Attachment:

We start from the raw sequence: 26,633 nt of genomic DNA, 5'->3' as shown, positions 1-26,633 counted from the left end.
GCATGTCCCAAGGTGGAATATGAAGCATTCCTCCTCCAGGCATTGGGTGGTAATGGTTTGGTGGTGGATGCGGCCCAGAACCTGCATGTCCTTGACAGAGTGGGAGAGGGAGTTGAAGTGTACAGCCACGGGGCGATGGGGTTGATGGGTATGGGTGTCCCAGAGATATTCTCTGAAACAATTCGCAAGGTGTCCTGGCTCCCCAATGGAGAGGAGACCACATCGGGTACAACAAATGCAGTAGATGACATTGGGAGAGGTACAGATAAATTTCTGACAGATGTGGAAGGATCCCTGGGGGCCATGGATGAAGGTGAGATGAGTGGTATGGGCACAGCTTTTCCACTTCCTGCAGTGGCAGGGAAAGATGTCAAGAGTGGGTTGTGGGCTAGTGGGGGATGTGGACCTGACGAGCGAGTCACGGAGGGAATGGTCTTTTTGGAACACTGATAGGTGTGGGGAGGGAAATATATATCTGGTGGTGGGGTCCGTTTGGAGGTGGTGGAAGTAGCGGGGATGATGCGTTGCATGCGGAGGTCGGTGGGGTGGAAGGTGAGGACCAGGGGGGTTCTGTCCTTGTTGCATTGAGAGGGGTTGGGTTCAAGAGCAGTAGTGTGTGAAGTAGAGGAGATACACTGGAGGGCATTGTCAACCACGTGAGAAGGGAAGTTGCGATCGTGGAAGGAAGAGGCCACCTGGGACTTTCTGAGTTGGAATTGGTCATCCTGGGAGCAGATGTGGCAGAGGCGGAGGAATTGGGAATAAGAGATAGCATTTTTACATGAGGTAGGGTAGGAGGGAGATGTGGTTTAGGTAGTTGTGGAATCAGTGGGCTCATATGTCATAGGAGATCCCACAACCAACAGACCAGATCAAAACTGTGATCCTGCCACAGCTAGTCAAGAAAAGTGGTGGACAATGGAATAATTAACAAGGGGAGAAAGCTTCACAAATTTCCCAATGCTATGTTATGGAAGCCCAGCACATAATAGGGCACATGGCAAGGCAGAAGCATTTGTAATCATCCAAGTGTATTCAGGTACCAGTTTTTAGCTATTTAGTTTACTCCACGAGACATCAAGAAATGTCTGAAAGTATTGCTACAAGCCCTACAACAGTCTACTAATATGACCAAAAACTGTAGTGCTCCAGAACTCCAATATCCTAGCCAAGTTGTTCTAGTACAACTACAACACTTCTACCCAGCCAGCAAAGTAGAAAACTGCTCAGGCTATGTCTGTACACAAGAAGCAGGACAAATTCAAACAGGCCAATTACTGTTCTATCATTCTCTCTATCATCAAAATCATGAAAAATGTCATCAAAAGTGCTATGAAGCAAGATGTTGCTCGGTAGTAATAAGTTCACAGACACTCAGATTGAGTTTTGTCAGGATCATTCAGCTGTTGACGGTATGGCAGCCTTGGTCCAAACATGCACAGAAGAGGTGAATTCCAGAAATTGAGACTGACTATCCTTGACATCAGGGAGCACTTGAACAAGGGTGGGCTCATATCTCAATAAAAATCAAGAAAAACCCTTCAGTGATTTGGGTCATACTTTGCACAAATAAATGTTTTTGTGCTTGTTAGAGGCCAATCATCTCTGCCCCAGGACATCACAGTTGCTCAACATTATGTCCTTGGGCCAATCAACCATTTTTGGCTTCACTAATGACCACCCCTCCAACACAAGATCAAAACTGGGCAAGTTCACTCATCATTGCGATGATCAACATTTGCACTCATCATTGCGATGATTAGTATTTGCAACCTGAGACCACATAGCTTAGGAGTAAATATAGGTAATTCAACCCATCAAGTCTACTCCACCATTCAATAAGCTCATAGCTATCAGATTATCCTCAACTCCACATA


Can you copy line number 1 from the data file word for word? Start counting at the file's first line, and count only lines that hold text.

We start from the raw sequence: 26,633 nt of genomic DNA, 5'->3' as shown, positions 1-26,633 counted from the left end.